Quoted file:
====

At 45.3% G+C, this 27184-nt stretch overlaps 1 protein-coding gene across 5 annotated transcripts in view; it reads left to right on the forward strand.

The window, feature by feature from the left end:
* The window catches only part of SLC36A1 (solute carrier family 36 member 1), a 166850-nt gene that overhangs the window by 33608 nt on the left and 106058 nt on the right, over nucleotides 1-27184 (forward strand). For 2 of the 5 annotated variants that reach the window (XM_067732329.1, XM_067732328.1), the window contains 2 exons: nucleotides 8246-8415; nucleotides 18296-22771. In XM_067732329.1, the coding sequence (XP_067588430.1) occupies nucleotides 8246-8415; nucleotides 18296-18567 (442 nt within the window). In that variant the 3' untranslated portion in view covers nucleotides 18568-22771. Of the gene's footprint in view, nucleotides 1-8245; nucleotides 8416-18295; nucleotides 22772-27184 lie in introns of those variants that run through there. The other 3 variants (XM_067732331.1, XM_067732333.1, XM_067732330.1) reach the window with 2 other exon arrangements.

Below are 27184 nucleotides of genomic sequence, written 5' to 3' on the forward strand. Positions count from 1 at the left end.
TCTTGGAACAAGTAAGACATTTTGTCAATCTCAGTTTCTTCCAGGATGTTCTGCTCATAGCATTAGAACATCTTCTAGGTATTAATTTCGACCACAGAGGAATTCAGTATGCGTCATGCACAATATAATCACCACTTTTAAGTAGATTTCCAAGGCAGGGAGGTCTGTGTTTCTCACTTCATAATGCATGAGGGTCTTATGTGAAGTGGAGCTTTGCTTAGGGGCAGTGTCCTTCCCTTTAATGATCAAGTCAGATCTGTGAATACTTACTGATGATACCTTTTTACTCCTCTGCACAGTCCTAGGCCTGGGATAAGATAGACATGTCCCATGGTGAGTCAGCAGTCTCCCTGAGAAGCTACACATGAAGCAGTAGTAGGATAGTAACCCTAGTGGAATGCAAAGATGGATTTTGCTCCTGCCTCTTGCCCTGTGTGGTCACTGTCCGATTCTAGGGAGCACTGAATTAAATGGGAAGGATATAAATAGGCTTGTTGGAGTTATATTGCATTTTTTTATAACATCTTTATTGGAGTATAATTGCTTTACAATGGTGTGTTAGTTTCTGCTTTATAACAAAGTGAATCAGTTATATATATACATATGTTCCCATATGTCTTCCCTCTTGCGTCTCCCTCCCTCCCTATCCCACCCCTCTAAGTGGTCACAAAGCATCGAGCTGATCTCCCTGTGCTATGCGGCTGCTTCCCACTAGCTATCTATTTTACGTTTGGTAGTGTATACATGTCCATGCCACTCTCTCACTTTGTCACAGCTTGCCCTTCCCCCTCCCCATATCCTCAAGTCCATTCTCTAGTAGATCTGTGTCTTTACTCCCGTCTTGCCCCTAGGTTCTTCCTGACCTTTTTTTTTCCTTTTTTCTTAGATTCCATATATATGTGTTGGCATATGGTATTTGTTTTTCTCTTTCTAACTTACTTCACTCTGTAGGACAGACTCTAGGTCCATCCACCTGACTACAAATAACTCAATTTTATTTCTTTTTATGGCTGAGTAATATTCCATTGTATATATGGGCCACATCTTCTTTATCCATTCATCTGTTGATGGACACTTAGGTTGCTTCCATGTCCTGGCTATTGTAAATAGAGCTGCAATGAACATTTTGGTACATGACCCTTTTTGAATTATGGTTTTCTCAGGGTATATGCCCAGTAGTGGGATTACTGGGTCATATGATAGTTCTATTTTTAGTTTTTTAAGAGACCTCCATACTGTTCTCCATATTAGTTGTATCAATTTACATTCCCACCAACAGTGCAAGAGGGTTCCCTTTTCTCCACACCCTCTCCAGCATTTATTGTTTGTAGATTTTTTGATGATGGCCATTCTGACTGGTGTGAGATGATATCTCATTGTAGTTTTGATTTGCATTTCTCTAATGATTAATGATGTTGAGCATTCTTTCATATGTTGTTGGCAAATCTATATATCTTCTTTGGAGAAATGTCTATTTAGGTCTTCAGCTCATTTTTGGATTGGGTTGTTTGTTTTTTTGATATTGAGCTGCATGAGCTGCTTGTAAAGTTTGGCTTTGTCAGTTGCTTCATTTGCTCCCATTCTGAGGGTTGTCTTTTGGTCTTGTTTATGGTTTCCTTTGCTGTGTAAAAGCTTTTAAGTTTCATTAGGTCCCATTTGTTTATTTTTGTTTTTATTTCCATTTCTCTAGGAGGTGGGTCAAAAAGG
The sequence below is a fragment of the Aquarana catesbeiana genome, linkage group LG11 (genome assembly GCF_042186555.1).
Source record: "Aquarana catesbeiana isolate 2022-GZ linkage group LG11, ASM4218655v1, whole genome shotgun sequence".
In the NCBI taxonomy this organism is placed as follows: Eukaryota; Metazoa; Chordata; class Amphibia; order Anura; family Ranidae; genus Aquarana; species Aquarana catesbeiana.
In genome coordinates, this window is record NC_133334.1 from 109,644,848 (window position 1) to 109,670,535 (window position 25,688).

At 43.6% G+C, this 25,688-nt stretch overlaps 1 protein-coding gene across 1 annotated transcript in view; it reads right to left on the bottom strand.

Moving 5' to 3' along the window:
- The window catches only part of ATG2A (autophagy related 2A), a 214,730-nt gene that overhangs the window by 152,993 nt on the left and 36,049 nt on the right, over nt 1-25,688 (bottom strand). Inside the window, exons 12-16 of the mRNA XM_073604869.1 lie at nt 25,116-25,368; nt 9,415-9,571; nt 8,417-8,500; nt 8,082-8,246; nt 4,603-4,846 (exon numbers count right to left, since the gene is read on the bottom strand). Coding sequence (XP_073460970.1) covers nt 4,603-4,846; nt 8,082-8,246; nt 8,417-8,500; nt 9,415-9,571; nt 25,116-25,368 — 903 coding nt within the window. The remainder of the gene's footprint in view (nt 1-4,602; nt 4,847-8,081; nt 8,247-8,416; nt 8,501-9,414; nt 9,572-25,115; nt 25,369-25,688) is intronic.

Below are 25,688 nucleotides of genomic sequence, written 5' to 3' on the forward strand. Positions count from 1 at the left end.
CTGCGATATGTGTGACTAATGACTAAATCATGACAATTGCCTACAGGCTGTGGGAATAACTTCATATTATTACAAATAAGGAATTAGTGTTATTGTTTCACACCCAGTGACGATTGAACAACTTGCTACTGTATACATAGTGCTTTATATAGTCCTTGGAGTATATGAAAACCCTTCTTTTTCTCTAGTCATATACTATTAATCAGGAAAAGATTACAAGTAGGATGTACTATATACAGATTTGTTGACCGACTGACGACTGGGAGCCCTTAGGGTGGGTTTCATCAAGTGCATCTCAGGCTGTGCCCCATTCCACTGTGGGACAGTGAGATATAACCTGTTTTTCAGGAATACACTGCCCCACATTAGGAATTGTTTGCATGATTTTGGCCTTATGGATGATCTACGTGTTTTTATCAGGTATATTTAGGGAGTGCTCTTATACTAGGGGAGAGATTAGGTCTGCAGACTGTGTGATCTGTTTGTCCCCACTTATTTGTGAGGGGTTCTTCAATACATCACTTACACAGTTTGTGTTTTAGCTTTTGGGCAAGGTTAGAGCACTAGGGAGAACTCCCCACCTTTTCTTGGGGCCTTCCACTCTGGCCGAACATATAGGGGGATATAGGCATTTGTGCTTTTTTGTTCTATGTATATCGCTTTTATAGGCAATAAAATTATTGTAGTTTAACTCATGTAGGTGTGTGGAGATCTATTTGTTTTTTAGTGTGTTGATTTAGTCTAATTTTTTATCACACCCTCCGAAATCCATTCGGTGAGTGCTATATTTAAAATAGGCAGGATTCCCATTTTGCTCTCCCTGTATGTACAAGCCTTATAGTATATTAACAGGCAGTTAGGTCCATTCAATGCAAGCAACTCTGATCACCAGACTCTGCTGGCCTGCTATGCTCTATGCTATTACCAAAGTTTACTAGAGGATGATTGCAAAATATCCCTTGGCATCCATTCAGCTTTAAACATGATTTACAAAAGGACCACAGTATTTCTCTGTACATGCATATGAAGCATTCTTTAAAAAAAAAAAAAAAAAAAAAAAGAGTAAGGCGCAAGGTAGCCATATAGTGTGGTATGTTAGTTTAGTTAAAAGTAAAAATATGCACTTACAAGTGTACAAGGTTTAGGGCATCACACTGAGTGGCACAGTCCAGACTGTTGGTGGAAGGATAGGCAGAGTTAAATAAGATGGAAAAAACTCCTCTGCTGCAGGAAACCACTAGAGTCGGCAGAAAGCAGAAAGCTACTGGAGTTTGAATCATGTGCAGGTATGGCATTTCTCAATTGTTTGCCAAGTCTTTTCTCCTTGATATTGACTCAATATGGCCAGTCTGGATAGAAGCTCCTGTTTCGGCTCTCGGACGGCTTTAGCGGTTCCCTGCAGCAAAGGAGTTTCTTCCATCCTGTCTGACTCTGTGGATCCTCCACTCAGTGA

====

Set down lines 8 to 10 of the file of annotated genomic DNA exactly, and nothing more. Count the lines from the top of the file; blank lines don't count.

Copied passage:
In the NCBI taxonomy this organism is placed as follows: Eukaryota; Metazoa; Chordata; class Amphibia; order Anura; family Ranidae; genus Aquarana; species Aquarana catesbeiana.
In genome coordinates, this window is record NC_133334.1 from 109,644,848 (window position 1) to 109,670,535 (window position 25,688).

At 43.6% G+C, this 25,688-nt stretch overlaps 1 protein-coding gene across 1 annotated transcript in view; it reads right to left on the bottom strand.